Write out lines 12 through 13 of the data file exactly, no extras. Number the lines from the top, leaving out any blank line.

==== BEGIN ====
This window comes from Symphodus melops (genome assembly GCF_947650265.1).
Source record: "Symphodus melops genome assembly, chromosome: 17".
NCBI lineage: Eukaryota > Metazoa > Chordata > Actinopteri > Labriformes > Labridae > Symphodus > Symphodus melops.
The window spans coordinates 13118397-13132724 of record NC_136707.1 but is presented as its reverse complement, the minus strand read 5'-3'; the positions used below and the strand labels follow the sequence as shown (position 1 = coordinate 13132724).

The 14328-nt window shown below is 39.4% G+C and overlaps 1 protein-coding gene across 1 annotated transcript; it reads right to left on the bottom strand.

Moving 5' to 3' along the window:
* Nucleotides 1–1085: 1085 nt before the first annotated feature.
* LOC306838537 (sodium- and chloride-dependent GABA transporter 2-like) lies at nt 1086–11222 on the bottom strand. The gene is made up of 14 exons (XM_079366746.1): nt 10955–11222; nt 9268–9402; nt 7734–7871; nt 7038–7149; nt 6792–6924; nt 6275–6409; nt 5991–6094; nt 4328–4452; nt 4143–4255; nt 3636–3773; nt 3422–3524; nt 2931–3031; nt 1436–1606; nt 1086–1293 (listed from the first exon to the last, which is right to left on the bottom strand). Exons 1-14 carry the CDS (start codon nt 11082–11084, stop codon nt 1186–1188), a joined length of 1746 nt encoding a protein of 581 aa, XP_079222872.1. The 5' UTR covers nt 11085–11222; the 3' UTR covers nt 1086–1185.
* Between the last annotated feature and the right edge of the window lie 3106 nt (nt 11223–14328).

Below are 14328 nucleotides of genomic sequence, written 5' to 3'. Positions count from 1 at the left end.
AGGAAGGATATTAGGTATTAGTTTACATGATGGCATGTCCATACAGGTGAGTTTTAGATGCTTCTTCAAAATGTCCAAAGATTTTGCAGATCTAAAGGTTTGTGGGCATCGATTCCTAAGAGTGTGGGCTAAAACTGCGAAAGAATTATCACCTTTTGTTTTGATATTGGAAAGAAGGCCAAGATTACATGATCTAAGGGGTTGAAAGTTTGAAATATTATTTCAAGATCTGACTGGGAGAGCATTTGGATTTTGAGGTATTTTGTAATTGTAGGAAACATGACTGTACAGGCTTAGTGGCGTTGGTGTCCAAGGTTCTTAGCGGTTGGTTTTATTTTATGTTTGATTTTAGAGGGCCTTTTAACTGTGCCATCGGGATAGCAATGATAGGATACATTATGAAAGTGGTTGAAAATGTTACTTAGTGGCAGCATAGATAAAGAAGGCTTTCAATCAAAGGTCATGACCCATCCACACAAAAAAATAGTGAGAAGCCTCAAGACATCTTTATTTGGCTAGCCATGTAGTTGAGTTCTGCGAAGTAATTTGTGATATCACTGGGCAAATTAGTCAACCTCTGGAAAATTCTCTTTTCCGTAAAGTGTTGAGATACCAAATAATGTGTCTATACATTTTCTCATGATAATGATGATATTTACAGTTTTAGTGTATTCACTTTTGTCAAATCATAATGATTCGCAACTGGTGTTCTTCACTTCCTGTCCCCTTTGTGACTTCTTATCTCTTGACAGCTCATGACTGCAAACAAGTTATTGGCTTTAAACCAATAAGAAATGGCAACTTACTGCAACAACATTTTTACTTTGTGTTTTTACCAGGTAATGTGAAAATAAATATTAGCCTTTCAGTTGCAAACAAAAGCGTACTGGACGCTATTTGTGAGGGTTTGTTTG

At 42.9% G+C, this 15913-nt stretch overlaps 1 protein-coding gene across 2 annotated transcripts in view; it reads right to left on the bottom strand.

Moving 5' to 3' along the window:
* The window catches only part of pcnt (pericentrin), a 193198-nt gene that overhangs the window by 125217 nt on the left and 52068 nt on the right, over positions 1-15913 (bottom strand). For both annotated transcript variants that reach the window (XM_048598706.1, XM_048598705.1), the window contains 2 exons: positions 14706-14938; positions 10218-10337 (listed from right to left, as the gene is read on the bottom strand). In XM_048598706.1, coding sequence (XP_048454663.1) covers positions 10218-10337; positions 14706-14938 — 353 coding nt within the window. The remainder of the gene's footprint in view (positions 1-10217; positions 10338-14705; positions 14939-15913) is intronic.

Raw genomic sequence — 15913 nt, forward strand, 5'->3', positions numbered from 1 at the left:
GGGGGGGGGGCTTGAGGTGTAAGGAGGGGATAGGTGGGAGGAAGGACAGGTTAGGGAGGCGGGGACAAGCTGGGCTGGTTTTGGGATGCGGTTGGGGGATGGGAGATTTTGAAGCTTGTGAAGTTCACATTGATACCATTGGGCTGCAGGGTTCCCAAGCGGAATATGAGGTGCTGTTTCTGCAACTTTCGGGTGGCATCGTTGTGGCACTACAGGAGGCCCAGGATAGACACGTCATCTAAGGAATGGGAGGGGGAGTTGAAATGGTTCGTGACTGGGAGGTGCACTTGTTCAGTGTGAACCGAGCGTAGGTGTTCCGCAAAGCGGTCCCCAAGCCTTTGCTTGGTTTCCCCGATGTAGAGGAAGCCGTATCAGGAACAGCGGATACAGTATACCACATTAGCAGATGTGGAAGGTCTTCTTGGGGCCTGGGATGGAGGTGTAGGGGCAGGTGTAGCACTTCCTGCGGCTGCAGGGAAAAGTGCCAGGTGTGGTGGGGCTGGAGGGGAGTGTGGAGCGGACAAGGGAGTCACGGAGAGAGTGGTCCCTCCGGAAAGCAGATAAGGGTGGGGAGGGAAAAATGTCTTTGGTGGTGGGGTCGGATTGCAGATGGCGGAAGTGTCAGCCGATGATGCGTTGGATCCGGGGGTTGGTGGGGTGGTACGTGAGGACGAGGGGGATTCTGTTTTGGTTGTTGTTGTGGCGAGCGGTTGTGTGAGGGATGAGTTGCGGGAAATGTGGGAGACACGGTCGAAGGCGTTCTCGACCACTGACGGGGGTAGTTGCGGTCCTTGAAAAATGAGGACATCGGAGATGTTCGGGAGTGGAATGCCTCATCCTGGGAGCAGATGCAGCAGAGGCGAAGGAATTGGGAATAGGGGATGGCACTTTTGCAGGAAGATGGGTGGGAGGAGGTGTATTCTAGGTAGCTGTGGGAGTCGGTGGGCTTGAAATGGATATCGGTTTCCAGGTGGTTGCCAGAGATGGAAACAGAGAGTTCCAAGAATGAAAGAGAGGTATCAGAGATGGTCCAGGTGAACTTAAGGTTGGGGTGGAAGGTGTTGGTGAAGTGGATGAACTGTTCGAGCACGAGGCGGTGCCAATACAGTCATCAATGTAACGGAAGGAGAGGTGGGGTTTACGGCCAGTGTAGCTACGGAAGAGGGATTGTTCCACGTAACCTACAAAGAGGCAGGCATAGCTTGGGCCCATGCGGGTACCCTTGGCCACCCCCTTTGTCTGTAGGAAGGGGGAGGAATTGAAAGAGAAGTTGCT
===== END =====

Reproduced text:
At 42.9% G+C, this 15913-nt stretch overlaps 1 protein-coding gene across 2 annotated transcripts in view; it reads right to left on the bottom strand.

Moving 5' to 3' along the window: